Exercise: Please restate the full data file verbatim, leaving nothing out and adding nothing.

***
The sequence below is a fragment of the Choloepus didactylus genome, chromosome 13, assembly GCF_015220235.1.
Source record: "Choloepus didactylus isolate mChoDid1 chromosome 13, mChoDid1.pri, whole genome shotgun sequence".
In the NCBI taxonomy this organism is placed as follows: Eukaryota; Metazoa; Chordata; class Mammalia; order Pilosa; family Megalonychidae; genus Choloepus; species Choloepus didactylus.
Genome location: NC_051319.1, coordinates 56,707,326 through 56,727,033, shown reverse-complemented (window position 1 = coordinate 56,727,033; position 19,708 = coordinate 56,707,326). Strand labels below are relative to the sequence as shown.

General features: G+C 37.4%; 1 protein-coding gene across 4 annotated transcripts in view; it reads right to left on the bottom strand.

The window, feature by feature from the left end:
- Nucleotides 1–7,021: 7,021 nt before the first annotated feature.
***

The sequence below is a fragment of the Choloepus didactylus genome, chromosome 13, assembly GCF_015220235.1.
Source record: "Choloepus didactylus isolate mChoDid1 chromosome 13, mChoDid1.pri, whole genome shotgun sequence".
In the NCBI taxonomy this organism is placed as follows: Eukaryota; Metazoa; Chordata; class Mammalia; order Pilosa; family Megalonychidae; genus Choloepus; species Choloepus didactylus.
Genome location: NC_051319.1, coordinates 56,707,326 through 56,727,033, shown reverse-complemented (window position 1 = coordinate 56,727,033; position 19,708 = coordinate 56,707,326). Strand labels below are relative to the sequence as shown.

General features: G+C 37.4%; 1 protein-coding gene across 4 annotated transcripts in view; it reads right to left on the bottom strand.

The window, feature by feature from the left end:
- Nucleotides 1–7,021: 7,021 nt before the first annotated feature.